The earliest writings in the New Testament came from the pen of Paul, the one-time persecutor of Christians turned zealous Jesus-follower. Paul isn’t always very forthcoming about his life though we do get glimpses here and there. For example, Paul writes,
If anyone else has reason to be confident in the flesh, I have more: circumcised on the eighth day, a member of the people of Israel, of the tribe of Benjamin, a Hebrew born of Hebrews; as to the law, a Pharisee; as to zeal, a persecutor of the church; as to righteousness under the law, blameless (Philippians 3:4b-6, NRSV).
But we don’t know much about Paul’s personal life, at least not directly. Did he have any siblings?  What were his parents like? Did he have children of his own? Was he married?
That last question may have an answer. Denny Burk, an evangelical scholar at Boyce College, recently wrote a blog post on the issue of Paul’s marital status. Burk thinks that Paul’s first letter to the Corinthians offers us a clue.
To the unmarried and the widows I say that it is well for them to remain unmarried as I am. But if they are not practicing self-control, they should marry. For it is better to marry than to be aflame with passion. (1 Corinthians 7:8-9, NRSV)
The word in question is what the NRSV and other translations render as “unmarried.” Burk writes,
Some readers interpret the “unmarried” generically as anyone who happens to be unmarried regardless of how they got into that situation (e.g., Ciampa and Rosner). For this reason, they think that the “unmarried” would include both the widowed, the divorced, and those who have never been married. On this view, Paul means to address all Christians who happen to be unmarried.
But Burk doesn’t think that word – ἀγάμοις – refers to just anyone who is unmarried. Instead, he thinks that Paul is speaking to those in Corinth who are widowers. His argument rests on a few pieces of evidence.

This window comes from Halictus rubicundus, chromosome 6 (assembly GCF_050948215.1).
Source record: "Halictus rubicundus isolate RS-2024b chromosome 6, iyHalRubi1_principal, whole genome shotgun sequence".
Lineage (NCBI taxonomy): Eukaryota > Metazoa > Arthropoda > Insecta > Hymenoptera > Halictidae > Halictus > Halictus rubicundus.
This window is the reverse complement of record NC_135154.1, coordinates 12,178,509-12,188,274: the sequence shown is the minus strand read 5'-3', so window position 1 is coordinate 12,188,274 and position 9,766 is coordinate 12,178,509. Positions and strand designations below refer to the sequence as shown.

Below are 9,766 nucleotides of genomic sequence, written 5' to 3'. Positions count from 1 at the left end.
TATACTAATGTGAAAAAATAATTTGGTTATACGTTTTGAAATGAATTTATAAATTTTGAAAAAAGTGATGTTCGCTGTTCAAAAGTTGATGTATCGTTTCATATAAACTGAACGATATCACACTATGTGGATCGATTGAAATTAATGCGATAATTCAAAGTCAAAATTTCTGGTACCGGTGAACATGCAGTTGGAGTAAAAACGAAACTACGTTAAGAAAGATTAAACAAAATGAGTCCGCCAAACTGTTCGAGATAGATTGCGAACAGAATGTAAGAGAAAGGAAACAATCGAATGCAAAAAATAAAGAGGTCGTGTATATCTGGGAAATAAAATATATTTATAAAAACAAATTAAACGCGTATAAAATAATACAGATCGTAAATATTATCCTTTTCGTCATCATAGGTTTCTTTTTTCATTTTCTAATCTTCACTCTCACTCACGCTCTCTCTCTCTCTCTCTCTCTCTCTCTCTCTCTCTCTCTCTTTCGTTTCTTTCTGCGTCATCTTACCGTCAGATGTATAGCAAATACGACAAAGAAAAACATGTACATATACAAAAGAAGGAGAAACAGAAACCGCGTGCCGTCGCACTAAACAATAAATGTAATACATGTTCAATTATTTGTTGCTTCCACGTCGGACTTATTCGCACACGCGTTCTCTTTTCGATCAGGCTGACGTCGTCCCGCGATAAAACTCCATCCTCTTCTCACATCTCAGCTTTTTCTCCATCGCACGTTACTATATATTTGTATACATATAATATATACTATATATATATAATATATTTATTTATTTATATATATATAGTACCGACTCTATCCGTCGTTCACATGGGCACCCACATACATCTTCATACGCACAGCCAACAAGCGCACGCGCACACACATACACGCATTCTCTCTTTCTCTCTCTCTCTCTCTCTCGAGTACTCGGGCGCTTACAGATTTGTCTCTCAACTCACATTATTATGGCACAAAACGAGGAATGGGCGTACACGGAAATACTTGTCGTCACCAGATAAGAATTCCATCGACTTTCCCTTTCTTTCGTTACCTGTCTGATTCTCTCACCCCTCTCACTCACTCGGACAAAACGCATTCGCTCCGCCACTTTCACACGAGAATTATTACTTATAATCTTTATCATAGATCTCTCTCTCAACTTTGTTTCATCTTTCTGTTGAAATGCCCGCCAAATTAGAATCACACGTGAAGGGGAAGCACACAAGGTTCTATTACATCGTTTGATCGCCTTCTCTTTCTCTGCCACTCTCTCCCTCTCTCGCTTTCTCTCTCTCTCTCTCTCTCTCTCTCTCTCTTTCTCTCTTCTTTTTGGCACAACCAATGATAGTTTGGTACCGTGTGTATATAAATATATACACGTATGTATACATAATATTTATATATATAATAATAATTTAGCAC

- The Greek word for “widower” is rarely used in ancient Greek and is never used in the Koine period.
- Furthermore, ἄγαμος is masculine in gender.
- The reason it may have never been used was due to the connotations of being a “widow,” most of which were negative.
- Since men who had lost spouses fared far better in society than widows, the term may have gone out of usage.
- Paul uses the same Greek word – ἄγαμος – to refer to the divorced (7:11) and even sets it in contrast to “virgins” (7:34).
- So then Paul may be using ἄγαμος to mean “those previously married.”
If ἄγαμος refers to widowers then this changes the meaning of 7:8. Paul wasn’t just saying they should remain “single” as if they had never married but rather that they should never remarry after having lost a spouse, just as he had. Burk writes,
This suggests that Paul is putting himself into the same category that they are. But it is not a category of singleness in general but a category of widowhood in particular. It is for this reason that many interpreters—including myself—believe that these words imply that Paul was previously married.
Now, I’m not totally convinced by this. That ἄγαμος is masculine may not reveal what Burk and others think it does. After all, as he himself pointed out the word is used to refer to women who have separated from their husbands (7:10-11). That it is masculine may or may not be pertinent.
Regardless, this is an interesting possibility and I’d like to see more exegetical work done to make a solid case for it. The more we learn about Paul, the more insight we will have into the man himself, including his time before his apostolic ministry.
 Paul does mention three people who he calls συγγενής (Romans 16:7, 11), a term which in some contexts can mean physical relatives (Mark 6:4; Acts 10:24) but in others just means something like “compatriot” or “kinsmen.” It is unclear what Paul means in Romans 16:7 and 11 when he employs the term.